Writers of children’s books tend to cast an air of innocence over everything. Instinctively, they understand (as we all do) that the world is far from what it should be. Rather than lying to children, they paint an ideal portrait of the world based on the ideal human which the child really is. It is a world where sunshine beams upon the landscape, all the creatures get along, and people usually avoid stepping on each other’s toes.
Although not all children’s authors believe in God (in fact many do not), all of them understand the need to paint a portrait that matches the innocence of their audience. Unconsciously, they attribute Edenic conditions to life on planet earth. And who among us would not wish the world to return to such a state?
Many atheists and skeptics do not believe in having children. In fact, in an atheistic world there is no need for procreation, and the procreative aspect of marriage is often bypassed. Educated men and women who have gotten past the concept of God declare that the “I” is final; that selfishness is merely a survival mechanism that helps push one to the front of the herd, thereby aiding the processes of “natural selection.”
But evolution vanishes when one enters the nursery. There, there is no need for an evolution because everything is perfect and harmonious. The mother duck guides her baby ducks across the pond while the poor lost kitten rides her back as it tries to find the way back home. This act of kindness represents the world as it should be. All evolution stops at that point because the end has been reached.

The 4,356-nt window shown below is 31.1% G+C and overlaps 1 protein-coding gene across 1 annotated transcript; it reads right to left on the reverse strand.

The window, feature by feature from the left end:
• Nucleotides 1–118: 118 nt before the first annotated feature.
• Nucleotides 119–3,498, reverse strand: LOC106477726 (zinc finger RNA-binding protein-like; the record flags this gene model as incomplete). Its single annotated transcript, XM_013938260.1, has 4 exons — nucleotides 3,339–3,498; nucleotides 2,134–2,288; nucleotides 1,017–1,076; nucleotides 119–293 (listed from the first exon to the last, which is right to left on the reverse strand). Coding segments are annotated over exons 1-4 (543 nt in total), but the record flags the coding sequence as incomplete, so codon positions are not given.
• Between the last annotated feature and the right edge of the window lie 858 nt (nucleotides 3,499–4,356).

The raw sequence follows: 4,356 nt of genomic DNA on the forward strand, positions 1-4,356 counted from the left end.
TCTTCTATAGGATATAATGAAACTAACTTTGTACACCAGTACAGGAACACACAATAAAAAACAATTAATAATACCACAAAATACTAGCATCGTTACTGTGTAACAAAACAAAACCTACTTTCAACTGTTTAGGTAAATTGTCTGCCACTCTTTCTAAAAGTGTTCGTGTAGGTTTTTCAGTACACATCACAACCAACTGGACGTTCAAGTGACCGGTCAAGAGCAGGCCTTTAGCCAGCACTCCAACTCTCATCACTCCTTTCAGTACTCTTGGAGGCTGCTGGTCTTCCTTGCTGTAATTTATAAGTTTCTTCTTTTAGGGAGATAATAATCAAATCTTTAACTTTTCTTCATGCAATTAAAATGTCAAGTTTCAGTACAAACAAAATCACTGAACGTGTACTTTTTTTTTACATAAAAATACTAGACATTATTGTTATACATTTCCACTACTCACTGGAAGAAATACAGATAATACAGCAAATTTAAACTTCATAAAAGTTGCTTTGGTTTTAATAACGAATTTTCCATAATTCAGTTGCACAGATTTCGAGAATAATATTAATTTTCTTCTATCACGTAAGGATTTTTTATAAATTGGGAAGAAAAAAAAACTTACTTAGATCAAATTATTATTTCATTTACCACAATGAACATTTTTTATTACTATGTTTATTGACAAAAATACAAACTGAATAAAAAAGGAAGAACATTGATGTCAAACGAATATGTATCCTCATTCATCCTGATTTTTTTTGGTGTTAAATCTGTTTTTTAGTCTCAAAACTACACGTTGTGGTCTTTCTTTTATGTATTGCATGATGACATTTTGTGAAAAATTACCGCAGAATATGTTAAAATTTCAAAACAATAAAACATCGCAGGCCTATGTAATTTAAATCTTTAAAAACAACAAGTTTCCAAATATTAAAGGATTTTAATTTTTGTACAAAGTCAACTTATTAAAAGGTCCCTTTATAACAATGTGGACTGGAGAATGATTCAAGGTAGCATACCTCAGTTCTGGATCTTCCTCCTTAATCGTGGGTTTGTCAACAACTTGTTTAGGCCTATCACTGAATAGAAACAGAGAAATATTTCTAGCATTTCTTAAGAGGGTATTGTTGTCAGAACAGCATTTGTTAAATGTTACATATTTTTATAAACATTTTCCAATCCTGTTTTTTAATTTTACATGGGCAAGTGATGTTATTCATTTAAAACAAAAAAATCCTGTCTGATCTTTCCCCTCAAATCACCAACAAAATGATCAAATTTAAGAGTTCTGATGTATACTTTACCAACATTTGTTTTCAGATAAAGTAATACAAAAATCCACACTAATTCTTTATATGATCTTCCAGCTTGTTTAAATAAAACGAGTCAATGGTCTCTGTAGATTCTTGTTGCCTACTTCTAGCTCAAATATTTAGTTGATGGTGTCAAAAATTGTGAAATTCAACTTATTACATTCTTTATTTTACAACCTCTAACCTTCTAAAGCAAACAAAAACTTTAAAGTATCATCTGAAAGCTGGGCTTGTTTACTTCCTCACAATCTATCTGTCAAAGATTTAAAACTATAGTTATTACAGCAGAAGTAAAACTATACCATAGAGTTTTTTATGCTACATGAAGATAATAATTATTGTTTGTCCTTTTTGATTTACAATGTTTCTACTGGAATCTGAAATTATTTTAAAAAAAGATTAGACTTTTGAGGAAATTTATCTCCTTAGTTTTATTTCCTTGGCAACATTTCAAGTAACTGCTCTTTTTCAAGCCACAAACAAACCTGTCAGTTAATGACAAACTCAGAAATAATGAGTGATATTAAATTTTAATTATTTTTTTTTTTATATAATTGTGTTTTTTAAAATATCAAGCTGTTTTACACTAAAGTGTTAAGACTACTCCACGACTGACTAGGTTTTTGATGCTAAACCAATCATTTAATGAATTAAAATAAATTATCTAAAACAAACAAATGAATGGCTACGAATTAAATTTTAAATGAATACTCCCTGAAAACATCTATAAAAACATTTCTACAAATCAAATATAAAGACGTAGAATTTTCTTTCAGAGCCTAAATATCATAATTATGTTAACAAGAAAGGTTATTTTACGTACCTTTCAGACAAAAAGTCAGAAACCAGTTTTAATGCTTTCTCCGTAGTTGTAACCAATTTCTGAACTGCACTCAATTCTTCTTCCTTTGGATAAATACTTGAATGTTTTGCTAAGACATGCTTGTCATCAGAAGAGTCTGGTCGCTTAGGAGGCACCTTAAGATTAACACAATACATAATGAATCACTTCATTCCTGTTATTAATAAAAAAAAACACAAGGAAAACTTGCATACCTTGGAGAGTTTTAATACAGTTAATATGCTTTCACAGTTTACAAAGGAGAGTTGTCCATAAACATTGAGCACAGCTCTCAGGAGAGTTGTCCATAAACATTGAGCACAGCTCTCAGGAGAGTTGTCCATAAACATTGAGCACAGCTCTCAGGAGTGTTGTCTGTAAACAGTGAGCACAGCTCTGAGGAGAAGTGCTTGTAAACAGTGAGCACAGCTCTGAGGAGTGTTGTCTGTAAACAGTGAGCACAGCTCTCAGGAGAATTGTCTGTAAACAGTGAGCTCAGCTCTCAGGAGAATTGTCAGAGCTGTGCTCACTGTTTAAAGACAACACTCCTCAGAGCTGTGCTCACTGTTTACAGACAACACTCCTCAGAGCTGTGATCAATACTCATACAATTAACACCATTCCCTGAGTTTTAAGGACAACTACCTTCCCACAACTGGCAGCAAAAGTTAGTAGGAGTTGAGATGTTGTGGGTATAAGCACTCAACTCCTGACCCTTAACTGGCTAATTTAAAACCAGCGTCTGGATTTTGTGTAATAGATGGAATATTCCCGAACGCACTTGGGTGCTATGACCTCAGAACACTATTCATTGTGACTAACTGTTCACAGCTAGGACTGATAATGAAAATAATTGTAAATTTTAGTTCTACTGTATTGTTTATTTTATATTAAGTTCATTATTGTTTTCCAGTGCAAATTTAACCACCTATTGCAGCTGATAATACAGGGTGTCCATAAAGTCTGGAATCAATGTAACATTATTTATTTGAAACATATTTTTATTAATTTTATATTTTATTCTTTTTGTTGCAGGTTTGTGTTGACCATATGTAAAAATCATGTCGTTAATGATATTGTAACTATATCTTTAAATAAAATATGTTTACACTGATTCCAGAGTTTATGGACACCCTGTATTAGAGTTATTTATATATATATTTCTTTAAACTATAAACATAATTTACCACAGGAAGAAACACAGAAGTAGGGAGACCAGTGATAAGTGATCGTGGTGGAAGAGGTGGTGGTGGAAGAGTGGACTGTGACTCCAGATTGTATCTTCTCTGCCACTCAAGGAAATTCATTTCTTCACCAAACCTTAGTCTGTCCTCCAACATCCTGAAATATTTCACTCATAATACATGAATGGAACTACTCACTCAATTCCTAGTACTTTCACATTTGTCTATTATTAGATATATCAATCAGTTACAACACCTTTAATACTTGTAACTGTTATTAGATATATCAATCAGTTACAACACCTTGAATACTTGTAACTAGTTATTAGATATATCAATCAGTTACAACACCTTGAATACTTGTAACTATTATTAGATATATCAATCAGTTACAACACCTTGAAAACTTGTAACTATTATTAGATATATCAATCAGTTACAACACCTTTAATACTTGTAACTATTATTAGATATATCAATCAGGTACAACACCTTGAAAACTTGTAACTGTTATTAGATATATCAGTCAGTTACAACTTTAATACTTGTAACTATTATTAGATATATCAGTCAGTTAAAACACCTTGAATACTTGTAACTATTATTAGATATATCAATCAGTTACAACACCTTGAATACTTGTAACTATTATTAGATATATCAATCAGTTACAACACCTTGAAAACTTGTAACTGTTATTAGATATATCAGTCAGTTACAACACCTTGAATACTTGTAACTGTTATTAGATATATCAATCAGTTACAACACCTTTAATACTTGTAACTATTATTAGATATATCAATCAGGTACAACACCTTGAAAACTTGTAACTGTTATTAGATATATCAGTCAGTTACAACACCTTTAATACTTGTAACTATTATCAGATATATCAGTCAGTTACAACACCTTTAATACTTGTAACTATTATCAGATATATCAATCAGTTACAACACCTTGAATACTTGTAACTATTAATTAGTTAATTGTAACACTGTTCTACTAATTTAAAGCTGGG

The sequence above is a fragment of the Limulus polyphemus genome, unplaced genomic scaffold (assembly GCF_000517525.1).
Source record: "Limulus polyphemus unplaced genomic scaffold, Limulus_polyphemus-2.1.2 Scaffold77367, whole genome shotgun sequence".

When Christians speak of Christ dying on the cross for the sins of the world, they are admitting, as everyone else does, that the human race has somehow fallen — if merely from a more noble and lofty ideal. When that degradation, however, is seen to affect our very nature as well as that of everything around us, we need something better than fiction to bolster our worldview.
The Scriptures speak of a coming time when creation shall be restored; when “the wolf also shall dwell with the lamb, and the leopard shall lie down with the kid; and the calf and the young lion and the fatling together; and a little child shall lead them. And the cow and the bear shall feed; their young ones shall lie down together: and the lion shall eat straw like the ox. And the sucking child shall play on the hole of the asp, and the weaned child shall put his hand on the cocatrice’s den. They shall not hurt nor destroy in all my holy mountain” (Isaiah 11: 6-8).
To some, that may sound like a beautiful children’s story. But Christ said: “Except ye be converted, and become as little children, ye shall not enter into the kingdom of heaven” (Matthew 18: 3).
Our need is to return, like little children, to dependence on God and His Son, and to belief in the promise of eternal life and restoration of the earth to its perfect and pristine state. The end may sound like a fairy tale. But no one — not even atheists — will argue that “the real world” isn’t in need of some renovation. We universally recognize this need whenever we open any children’s book. It is part of our very nature and cannot be explained away.